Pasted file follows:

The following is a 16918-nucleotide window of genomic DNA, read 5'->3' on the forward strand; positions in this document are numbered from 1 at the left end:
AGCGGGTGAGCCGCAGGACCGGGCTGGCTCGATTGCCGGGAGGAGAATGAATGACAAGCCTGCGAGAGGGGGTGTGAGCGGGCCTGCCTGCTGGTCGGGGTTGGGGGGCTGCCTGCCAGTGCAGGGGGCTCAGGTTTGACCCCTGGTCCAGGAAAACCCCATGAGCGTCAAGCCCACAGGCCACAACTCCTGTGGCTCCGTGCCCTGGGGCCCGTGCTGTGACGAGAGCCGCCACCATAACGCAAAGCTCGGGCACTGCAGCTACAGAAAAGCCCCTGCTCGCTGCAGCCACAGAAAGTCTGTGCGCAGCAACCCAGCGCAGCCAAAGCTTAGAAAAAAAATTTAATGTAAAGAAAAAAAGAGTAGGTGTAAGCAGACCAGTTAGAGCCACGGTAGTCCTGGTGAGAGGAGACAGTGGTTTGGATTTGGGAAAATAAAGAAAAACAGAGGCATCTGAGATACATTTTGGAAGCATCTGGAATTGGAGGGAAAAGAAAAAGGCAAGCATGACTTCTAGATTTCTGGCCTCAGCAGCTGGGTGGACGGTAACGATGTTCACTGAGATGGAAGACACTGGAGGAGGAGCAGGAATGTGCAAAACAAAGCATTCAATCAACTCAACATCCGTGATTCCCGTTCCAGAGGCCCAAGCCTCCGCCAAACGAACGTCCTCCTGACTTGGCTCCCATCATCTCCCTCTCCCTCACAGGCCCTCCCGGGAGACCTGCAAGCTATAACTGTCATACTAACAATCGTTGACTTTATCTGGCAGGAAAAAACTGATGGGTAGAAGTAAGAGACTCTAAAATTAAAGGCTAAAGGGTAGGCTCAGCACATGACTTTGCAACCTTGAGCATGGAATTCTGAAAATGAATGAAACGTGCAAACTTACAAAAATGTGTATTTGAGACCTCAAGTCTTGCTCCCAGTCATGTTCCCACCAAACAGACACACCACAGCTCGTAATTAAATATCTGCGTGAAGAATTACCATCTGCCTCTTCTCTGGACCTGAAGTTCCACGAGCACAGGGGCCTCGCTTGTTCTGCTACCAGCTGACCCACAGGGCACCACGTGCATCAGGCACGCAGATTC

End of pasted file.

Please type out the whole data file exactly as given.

The following is a 16918-nucleotide window of genomic DNA, read 5'->3' on the forward strand; positions in this document are numbered from 1 at the left end:
AGCGGGTGAGCCGCAGGACCGGGCTGGCTCGATTGCCGGGAGGAGAATGAATGACAAGCCTGCGAGAGGGGGTGTGAGCGGGCCTGCCTGCTGGTCGGGGTTGGGGGGCTGCCTGCCAGTGCAGGGGGCTCAGGTTTGACCCCTGGTCCAGGAAAACCCCATGAGCGTCAAGCCCACAGGCCACAACTCCTGTGGCTCCGTGCCCTGGGGCCCGTGCTGTGACGAGAGCCGCCACCATAACGCAAAGCTCGGGCACTGCAGCTACAGAAAAGCCCCTGCTCGCTGCAGCCACAGAAAGTCTGTGCGCAGCAACCCAGCGCAGCCAAAGCTTAGAAAAAAAATTTAATGTAAAGAAAAAAAGAGTAGGTGTAAGCAGACCAGTTAGAGCCACGGTAGTCCTGGTGAGAGGAGACAGTGGTTTGGATTTGGGAAAATAAAGAAAAACAGAGGCATCTGAGATACATTTTGGAAGCATCTGGAATTGGAGGGAAAAGAAAAAGGCAAGCATGACTTCTAGATTTCTGGCCTCAGCAGCTGGGTGGACGGTAACGATGTTCACTGAGATGGAAGACACTGGAGGAGGAGCAGGAATGTGCAAAACAAAGCATTCAATCAACTCAACATCCGTGATTCCCGTTCCAGAGGCCCAAGCCTCCGCCAAACGAACGTCCTCCTGACTTGGCTCCCATCATCTCCCTCTCCCTCACAGGCCCTCCCGGGAGACCTGCAAGCTATAACTGTCATACTAACAATCGTTGACTTTATCTGGCAGGAAAAAACTGATGGGTAGAAGTAAGAGACTCTAAAATTAAAGGCTAAAGGGTAGGCTCAGCACATGACTTTGCAACCTTGAGCATGGAATTCTGAAAATGAATGAAACGTGCAAACTTACAAAAATGTGTATTTGAGACCTCAAGTCTTGCTCCCAGTCATGTTCCCACCAAACAGACACACCACAGCTCGTAATTAAATATCTGCGTGAAGAATTACCATCTGCCTCTTCTCTGGACCTGAAGTTCCACGAGCACAGGGGCCTCGCTTGTTCTGCTACCAGCTGACCCACAGGGCACCACGTGCATCAGGCACGCAGATTC